Rather than reading the Bible through the eyes of modern secularism, this provocative six-part course teaches you to read the Bible through its own eyes—as a record of God’s dealing with the human race. When you read it at this level, you will discover reasons to worship God in areas of life you probably never before associated with “religion.”
© Charles A. Clough 1997
Charles A. Clough
Biblical Framework Series 1995–2003
Part 3: Disruptive Truths of God’s Kingdom
Chapter 5: Conquest and Settlement: The Disruptive Truth of Israel’s Holy War
Lesson 57 – Covenant Breaking at Sinai, High Ground, Reason for Holy War, Jericho
10 Apr 1997
Fellowship Chapel, Jarrettsville, MD
We’re continuing to work through the time between Mt. Sinai and the grand kingdom of Israel, all through the conquest and settlement period. We’re going to review because this is background for understanding the conquest and settlement period. It’s a very misunderstood section of the Bible. You will hear critic after critic attack biblical Christianity because of the cruelty of God in the Old Testament. When they say those words, “the cruelty of God in the Old Testament” I will lay nine to one odds that they’re talking about the conquest and settlement. This is as controversial a section of the Bible as creation is. Both involve misunderstandings of the framework, and that’s why we have to keep going back and reviewing these basic truths until they just won’t depart from us. We have to have this repetitive teaching. This is why we have things like the Apostle’s Creed that nobody bothers with anymore; the Apostle’s Creed was a way of repeating truths that had to be repeated. Real training for this kind of activity in life is always a repetitive thing because you never learn it the first time around, usually we half-learn it and when we get in a jam we wade through that mess and then we walk on and get into another, and after the 108th time we finally learn a little bit about what’s happening. That’s the way we are, that’s God calls us sheep. So that’s why I want to review.
I’d like to throw up a question for discussion: What are the essential differences between the Bible and paganism regarding evil, suffering and death? What are some of the elements that we want to be sure we understand if we get into a discussion of soliloquy in our own soul over this issue, we have to remind ourselves, we’re made of flesh and apart from the regenerate and the indwelling Holy Spirit, we would be pretty good pagans ourselves. So it’s a struggle that starts in our own hearts and it’s a struggle that mushrooms out into our environment, our families, our community, classes, work place, etc. Think through think through this question because these issues come up again and again, and we could cite hundreds of passages of Scripture. It’s important to memorize Scripture. It’s important because the Holy Spirit uses memorized Scripture, but it’s also important to think through the big picture of where everything is coming from. Paganism and the Scripture are two completely different viewpoints, and they differ in a thousand ways, but at the core there are certain essentials, and that’s what we want to concentrate on, just on the core differences that is the cutting edge between faith and unbelief.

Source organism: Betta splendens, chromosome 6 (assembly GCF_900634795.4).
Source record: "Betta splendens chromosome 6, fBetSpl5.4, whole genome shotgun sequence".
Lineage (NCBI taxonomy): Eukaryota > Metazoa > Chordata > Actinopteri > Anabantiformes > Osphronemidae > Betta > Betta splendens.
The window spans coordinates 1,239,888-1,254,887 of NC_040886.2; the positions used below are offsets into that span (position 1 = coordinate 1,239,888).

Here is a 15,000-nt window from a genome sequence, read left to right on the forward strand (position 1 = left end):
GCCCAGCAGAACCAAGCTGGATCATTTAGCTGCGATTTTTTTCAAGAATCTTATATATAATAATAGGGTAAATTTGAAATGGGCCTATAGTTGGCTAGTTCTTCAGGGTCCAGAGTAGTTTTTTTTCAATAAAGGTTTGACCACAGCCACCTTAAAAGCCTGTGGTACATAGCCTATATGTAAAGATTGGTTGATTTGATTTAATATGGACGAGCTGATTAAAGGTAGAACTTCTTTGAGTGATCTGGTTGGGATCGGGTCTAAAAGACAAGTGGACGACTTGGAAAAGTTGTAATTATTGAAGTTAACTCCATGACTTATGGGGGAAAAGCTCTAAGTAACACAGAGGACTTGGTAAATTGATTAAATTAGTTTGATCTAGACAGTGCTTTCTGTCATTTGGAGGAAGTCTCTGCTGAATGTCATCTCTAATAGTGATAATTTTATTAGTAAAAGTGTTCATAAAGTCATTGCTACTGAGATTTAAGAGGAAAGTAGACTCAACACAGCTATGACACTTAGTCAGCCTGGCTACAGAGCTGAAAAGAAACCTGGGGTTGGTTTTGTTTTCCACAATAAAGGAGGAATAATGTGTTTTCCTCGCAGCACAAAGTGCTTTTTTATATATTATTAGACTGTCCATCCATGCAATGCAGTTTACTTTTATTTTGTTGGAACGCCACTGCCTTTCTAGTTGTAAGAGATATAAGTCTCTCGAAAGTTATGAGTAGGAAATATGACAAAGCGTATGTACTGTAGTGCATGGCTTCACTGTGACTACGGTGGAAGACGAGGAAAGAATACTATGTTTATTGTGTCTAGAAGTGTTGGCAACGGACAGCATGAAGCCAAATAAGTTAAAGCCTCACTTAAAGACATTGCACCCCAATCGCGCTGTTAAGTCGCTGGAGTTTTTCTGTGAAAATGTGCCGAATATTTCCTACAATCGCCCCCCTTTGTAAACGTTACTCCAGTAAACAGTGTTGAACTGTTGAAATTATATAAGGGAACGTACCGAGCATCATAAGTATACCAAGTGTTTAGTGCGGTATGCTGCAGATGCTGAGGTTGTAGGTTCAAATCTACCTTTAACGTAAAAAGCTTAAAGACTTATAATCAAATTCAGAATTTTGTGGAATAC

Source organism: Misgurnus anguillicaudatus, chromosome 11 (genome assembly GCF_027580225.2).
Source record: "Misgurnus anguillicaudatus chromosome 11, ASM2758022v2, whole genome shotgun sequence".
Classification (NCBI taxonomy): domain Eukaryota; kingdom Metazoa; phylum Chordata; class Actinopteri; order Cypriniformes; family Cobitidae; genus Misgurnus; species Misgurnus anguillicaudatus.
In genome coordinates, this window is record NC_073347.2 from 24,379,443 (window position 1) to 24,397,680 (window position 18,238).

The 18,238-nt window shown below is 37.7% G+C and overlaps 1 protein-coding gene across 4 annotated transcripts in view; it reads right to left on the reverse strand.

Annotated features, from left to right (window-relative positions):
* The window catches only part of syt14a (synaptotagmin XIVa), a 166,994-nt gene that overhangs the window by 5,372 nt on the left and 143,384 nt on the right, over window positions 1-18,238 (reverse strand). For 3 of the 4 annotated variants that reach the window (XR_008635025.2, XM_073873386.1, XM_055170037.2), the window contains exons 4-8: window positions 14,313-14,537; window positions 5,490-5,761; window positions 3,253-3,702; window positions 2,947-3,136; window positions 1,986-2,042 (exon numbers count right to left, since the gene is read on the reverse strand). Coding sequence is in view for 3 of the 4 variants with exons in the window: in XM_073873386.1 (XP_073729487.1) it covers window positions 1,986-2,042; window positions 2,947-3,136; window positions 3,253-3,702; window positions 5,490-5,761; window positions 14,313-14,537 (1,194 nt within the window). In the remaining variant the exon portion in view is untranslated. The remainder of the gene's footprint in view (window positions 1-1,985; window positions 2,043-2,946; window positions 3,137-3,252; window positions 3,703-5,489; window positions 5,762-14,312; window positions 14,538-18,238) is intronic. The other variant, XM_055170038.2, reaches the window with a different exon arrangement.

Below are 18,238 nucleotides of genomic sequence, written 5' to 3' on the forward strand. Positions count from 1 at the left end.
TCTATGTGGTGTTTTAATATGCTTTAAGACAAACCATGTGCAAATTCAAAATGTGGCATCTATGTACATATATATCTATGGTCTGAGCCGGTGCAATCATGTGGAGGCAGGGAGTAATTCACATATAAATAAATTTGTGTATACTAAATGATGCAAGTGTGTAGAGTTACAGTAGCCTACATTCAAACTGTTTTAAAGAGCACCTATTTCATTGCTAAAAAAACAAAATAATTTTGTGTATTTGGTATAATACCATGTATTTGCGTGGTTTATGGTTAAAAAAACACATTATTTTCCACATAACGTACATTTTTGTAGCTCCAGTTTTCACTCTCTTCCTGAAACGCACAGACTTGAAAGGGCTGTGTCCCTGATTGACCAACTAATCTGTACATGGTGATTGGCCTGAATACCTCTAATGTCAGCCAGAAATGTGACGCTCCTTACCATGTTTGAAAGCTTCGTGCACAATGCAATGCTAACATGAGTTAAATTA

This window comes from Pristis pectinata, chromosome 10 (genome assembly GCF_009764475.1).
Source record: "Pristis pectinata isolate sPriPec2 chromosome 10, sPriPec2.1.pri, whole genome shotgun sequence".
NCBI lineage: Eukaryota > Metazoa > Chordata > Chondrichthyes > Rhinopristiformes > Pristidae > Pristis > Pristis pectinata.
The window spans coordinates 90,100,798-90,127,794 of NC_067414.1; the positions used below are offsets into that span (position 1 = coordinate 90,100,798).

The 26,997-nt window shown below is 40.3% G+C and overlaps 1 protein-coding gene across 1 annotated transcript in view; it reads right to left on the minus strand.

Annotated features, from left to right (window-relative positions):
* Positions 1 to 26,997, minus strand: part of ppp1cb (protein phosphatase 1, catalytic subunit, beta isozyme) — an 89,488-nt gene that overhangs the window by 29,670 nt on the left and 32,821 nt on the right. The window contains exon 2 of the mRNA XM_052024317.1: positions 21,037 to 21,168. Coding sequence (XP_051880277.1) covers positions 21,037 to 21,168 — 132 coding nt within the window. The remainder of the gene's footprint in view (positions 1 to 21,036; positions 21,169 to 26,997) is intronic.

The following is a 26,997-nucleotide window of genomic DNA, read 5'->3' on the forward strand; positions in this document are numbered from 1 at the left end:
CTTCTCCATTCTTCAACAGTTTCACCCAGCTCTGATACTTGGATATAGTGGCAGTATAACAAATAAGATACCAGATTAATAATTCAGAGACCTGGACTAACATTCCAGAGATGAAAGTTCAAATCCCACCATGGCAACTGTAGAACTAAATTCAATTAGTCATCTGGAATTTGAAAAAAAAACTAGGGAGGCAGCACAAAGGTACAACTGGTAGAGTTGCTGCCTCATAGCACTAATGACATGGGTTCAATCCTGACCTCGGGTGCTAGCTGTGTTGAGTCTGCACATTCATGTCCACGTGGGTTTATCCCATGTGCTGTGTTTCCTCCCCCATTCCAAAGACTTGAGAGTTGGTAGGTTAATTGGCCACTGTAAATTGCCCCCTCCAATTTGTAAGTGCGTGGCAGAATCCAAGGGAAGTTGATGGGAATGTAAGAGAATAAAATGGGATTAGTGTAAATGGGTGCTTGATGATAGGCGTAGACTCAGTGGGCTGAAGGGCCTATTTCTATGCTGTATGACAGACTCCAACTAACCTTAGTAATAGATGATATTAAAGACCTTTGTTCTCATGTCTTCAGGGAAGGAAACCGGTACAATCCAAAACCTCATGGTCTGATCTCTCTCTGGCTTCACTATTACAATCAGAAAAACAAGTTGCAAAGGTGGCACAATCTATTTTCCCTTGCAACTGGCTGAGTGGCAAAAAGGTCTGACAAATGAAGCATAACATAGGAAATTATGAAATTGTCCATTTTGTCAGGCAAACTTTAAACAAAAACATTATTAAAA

I’m not asking you to explain the whole issue, but does anyone want to throw out a piece of truth that comes to mind as you consider a question like that. [someone says something] The remarkable thing is that apart from the Bible evil has no boundaries. It is ONLY in the Bible that evil is bounded. That’s remarkable. Evil, suffering and death has a beginning in Scripture different from creation. If we had it at creation, then we’d have a problem. Back to the diagram, it’s this period that makes Christianity and the Bible revolutionary, that period of time between the time of creation and the origin of evil does not exist in any other group, any other thought system, anywhere else. It’s so terribly important because it shows that the physical universe that we live in could exist without death; that it could exist without sorrow, misery and suffering. It is not part and parcel of life to be involved in evil, suffering and death. That is an abnormality. It’s bracketed on this end because evil has a distinct beginning from the creature rebelling against a prior order that was there before the creature rebelled. And then it has an end in the sense that good and evil are separated, and they will be eternally separated. It’s that separation that forms the background for things like the conquest and settlement.
It’s that separation that’s the hard stuff that’s involved, ultimately, in the cross of Jesus Christ. The dilemma is how do you separate evil from evil doers? That’s the dilemma. How do you destroy evil without destroying evil doers; the way of salvation given in Scripture is God’s solution to that problem. By having us trust in a righteousness not of ourselves but external to ourselves, that is in Christ, and having Christ as a genuine creature who walked the face of the earth as a full human being as well as God, who therefore lived, as it were, in that zone. Think of it, Christ in His life was perfect, and He is the only man since Adam who was able to live His life inside that zone. So Jesus was unique. He did live and breathe the same air we breathe, walk the same planet earth that we walk, talked human language, and face temptation, but always remained in that bracket zone. He remained outside of the evil. And the only time that Christ ever came into personal contact with evil was during those dark hours on the cross. Then He came in contact with all of it. So the life of Christ in the four Gospels is a remarkable story. We have to be careful, we get used to pieces of that story that it becomes so familiar that we don’t see the power and the uniqueness and appreciate it. Familiarity breeds contempt, and as Christians we have to be careful we don’t begin to have a subtle religious contempt for the depth of the truths of Scripture.